Monday, August 18, 2008

A Small Challenge To Men

In our summer Wednesday night men's Bible class, we studied the topic of leadership. We weren't looking at "church" leadership. We were trying to dig into the topic of leadership in general. Focusing on a list of 26 characteristics of leaders found in John MacArthur's, The Book On Leadership, one of the main things we learned is that leadership is not based on position or power. Leadership, at least in this study, came down to influence.

When a man influences others by his words, his actions, and his character, he is providing a kind of leadership that trumps possession of office or authority. That's not to say that a man in a particular office or who holds some kind of official authority cannot also lead, but it is to say that the ability to influence others is not necessarily related to those things.

From a worldly point of view, Jesus was man without position or authority. Follow me here for a moment. I know he had both from a heavenly or spiritual point of view, but he had neither as a man from Nazareth in Galilee. What he had was the ability to influence people. He did that through words and actions, backed up by his character.

You could say the same about the apostles. None had position or power. Again, understand that this is said from a worldly point of view, not a spiritual point of view. But even if you want to grant them a position of "leader" in the early church, exercising a divinely granted "authority", you still might want to consider that position and power were not the keys to success. Paul had his detractors and opponents, within the church, who recognized neither his position or authority. It still came down to the ability to establish the credentials of character, and the exercise of influence on others through words and actions.

One of the reasons this is an important topic is that men tend to run in two directions on this topic and neither achieves real leadership. One direction is that of position and power. Give a guy a position and watch him become a power broker. That happens more often than you might think. I remember years ago when we were going through a process to select elders for the congregation for whom I served as a preacher. One of the men just seemed to be a head taller, spiritually, than all the other candidates. I truly believed that he would make a good elder. But almost from the day he was appointed to that position, he became obsessed with a sense of power that ran roughshod over the church. It ultimately led to his undoing as a leader. This has happened again and again. Even among secular leaders, it is often this heavy swing toward position and power that makes a man's leadership less than it could be, or a failure altogether.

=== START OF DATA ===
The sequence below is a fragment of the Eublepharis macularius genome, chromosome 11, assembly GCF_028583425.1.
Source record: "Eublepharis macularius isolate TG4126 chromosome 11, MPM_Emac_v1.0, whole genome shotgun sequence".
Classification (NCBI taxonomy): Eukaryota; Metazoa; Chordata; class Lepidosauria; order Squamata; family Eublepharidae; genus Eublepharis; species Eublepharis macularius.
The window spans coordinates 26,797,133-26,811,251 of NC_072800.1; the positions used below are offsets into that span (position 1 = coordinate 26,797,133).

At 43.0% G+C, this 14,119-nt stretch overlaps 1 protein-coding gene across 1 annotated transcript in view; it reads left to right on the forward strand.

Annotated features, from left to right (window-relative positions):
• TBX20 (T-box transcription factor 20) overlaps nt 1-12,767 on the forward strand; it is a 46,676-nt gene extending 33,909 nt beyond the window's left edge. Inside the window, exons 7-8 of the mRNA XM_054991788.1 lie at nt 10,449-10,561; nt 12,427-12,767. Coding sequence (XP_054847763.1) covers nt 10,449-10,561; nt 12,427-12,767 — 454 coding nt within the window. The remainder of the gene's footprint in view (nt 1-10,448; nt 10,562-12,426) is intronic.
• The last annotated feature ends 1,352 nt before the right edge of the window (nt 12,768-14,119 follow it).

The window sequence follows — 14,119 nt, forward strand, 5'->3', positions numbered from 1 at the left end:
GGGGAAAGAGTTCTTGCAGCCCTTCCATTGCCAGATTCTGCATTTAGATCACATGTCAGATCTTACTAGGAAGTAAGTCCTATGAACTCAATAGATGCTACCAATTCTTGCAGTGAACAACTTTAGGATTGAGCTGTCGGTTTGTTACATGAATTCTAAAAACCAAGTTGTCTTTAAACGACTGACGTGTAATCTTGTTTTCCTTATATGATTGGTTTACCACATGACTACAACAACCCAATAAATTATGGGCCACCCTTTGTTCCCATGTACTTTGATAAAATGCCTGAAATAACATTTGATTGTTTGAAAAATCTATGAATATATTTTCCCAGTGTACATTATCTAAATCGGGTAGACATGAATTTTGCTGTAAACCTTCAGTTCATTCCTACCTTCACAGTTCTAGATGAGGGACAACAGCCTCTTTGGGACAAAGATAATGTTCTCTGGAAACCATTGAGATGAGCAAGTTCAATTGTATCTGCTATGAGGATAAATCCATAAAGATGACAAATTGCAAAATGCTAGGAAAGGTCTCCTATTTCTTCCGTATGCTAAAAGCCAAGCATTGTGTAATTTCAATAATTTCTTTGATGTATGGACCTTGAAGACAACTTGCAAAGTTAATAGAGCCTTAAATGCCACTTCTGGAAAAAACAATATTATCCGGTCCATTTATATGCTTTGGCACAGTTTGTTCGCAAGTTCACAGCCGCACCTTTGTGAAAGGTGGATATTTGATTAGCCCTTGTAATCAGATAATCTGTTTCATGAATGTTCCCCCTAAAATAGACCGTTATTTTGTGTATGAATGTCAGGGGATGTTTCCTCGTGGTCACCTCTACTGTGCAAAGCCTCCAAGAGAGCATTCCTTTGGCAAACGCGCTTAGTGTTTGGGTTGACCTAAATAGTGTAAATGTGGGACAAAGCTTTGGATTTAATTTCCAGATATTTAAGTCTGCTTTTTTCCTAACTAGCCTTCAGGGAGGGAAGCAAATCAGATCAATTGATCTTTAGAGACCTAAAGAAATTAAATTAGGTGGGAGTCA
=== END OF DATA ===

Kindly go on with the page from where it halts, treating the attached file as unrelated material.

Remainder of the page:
The other direction is that of abdication of leadership. A lot of men simply do not lead. They give leadership of their families to their wives. Ask them to lead in their church and you'll get a "Moses" speech about how unqualified or unable they are to do anything. Many communities suffer ill effects of social, economic, and other problems because men simply do nothing. Ever wondered about the qulity of those who run for political office? Are there no better men (or women for that matter) than the candidates running? I think there might well be, but they are hidden away.

Motivating men to lead is a tough job. It requires some leadership! Somebody must influence men to lead. Men must hear words, see actions, and be touched by the character of other men who have already stepped up to the plate and are swinging away at the job.

In an effort to be practical, we focused on one, very specific opportunity. Here's the challenge that was put to our men: on Sundays, when we meet as a church, take the responsibility to insure that every person who walks through the doors of our church building knows that they are loved, appreciated, and that our church is a "safe" place. What's behind this small challenge to our men? We want them, through words and actions, bolstered by their character, to take advantage of one simple opportunity to influence other people.

Don't think this is important? Let me ask a question. What would you think if you went to church on Sunday and a group of 20 or 25 men all spoke to you, asked about how you doing, offered to help in some way, made you feel welcomed and comfortable, and convinced you that in this church people would respect you and care for you? I'm betting it would knock your socks off. I'm betting those men and that church would have a positive, lasting influence on you.

It's a small challenge. It just might have huge results. I'm hoping our men rise to the challenge.